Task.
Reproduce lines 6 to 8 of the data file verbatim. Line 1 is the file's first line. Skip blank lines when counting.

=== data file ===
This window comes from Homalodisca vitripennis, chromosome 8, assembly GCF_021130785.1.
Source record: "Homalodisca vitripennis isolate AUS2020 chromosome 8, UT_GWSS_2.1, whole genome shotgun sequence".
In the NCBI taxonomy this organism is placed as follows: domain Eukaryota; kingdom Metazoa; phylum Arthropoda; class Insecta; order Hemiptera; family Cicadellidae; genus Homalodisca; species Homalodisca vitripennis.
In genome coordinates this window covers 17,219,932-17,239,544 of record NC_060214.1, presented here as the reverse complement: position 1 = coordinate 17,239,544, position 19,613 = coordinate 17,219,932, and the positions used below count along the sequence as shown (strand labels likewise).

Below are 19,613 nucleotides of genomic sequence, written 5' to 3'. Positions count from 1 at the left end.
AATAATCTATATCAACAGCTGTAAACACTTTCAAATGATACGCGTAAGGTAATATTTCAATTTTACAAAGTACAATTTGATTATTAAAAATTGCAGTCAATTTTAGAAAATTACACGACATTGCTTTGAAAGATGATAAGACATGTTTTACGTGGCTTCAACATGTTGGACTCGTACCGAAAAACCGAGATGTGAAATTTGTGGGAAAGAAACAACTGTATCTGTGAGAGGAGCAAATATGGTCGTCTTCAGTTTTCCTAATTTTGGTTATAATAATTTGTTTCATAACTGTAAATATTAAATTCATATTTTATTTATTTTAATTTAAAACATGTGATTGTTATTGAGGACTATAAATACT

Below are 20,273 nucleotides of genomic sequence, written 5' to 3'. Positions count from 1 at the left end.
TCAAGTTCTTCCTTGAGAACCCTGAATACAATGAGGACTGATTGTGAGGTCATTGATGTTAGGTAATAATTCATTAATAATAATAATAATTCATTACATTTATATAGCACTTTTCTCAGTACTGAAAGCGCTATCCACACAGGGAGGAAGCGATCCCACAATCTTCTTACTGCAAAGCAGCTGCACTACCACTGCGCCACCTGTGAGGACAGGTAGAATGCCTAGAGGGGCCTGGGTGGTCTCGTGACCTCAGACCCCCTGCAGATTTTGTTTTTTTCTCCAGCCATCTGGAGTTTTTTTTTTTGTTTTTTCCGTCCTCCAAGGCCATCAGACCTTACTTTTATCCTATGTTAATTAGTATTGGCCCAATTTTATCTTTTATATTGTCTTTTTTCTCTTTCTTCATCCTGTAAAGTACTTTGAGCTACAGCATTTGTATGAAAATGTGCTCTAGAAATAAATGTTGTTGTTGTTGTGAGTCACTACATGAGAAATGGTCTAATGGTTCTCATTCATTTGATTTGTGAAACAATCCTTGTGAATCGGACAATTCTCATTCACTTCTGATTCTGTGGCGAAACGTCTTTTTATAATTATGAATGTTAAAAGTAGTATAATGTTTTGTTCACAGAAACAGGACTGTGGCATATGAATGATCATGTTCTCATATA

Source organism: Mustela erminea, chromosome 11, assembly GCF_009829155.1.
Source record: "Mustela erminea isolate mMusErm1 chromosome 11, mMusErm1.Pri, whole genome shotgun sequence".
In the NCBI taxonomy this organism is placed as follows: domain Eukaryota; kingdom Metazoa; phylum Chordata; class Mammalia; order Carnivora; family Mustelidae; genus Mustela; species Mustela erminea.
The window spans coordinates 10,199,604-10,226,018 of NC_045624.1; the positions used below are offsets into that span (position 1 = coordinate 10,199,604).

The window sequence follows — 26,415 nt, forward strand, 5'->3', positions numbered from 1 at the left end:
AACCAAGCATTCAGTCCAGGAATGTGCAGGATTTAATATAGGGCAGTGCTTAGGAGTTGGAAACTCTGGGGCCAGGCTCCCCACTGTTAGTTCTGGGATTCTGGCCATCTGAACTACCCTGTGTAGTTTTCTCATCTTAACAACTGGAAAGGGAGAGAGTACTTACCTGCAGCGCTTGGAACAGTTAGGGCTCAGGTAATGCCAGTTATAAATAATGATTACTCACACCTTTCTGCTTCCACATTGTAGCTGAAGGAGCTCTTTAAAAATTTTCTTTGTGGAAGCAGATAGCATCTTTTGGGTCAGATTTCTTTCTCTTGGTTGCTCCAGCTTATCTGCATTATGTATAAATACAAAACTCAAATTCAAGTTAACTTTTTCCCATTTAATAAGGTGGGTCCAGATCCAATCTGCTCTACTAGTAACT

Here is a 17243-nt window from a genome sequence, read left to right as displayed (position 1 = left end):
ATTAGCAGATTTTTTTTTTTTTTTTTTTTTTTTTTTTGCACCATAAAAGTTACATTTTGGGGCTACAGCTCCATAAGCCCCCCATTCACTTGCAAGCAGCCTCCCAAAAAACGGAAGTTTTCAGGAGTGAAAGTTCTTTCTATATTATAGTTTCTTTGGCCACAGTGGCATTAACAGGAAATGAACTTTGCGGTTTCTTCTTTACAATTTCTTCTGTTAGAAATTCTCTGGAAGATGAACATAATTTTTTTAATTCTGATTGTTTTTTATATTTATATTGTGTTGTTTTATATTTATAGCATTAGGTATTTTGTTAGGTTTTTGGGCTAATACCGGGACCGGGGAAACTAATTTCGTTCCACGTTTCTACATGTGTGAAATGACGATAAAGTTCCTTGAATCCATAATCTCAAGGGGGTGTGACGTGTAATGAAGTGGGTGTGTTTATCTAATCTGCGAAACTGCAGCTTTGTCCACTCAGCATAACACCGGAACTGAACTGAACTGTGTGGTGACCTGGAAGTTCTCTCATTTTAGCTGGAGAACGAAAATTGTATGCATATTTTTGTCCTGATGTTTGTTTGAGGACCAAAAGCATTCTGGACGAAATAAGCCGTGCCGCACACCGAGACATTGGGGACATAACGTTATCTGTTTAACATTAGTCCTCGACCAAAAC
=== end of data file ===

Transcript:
AATAATCTATATCAACAGCTGTAAACACTTTCAAATGATACGCGTAAGGTAATATTTCAATTTTACAAAGTACAATTTGATTATTAAAAATTGCAGTCAATTTTAGAAAATTACACGACATTGCTTTGAAAGATGATAAGACATGTTTTACGTGGCTTCAACATGTTGGACTCGTACCGAAAAACCGAGATGTGAAATTTGTGGGAAAGAAACAACTGTATCTGTGAGAGGAGCAAATATGGTCGTCTTCAGTTTTCCTAATTTTGGTTATAATAATTTGTTTCATAACTGTAAATATTAAATTCATATTTTATTTATTTTAATTTAAAACATGTGATTGTTATTGAGGACTATAAATACT

Below are 20,273 nucleotides of genomic sequence, written 5' to 3'. Positions count from 1 at the left end.
TCAAGTTCTTCCTTGAGAACCCTGAATACAATGAGGACTGATTGTGAGGTCATTGATGTTAGGTAATAATTCATTAATAATAATAATAATTCATTACATTTATATAGCACTTTTCTCAGTACTGAAAGCGCTATCCACACAGGGAGGAAGCGATCCCACAATCTTCTTACTGCAAAGCAGCTGCACTACCACTGCGCCACCTGTGAGGACAGGTAGAATGCCTAGAGGGGCCTGGGTGGTCTCGTGACCTCAGACCCCCTGCAGATTTTGTTTTTTTCTCCAGCCATCTGGAGTTTTTTTTTTTGTTTTTTCCGTCCTCCAAGGCCATCAGACCTTACTTTTATCCTATGTTAATTAGTATTGGCCCAATTTTATCTTTTATATTGTCTTTTTTCTCTTTCTTCATCCTGTAAAGTACTTTGAGCTACAGCATTTGTATGAAAATGTGCTCTAGAAATAAATGTTGTTGTTGTTGTGAGTCACTACATGAGAAATGGTCTAATGGTTCTCATTCATTTGATTTGTGAAACAATCCTTGTGAATCGGACAATTCTCATTCACTTCTGATTCTGTGGCGAAACGTCTTTTTATAATTATGAATGTTAAAAGTAGTATAATGTTTTGTTCACAGAAACAGGACTGTGGCATATGAATGATCATGTTCTCATATA